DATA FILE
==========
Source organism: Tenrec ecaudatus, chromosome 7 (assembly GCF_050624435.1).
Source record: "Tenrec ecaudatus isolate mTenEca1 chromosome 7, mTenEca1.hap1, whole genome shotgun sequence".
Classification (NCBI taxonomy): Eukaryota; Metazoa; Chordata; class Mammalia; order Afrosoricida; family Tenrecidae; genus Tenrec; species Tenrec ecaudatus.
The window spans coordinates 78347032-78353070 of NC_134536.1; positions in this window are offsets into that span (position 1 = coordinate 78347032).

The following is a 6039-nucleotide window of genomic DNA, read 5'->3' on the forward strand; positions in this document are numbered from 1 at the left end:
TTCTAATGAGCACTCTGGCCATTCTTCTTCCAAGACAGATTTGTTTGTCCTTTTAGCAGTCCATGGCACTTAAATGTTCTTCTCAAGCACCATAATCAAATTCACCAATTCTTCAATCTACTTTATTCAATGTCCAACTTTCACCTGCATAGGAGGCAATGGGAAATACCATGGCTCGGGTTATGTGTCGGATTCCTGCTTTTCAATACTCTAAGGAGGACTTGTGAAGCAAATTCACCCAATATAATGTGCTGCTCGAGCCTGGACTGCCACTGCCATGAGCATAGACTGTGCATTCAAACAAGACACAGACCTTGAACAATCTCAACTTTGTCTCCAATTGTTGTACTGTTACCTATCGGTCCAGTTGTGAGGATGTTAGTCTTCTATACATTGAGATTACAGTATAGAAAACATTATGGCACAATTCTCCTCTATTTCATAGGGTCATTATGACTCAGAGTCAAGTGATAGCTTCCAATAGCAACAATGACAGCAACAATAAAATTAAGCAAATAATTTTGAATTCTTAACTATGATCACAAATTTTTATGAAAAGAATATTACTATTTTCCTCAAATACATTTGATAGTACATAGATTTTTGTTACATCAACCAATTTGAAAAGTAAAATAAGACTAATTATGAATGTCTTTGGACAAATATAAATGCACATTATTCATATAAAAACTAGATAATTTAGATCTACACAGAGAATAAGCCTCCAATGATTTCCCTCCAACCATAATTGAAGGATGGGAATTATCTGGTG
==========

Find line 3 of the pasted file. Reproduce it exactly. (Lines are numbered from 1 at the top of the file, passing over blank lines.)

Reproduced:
Classification (NCBI taxonomy): Eukaryota; Metazoa; Chordata; class Mammalia; order Afrosoricida; family Tenrecidae; genus Tenrec; species Tenrec ecaudatus.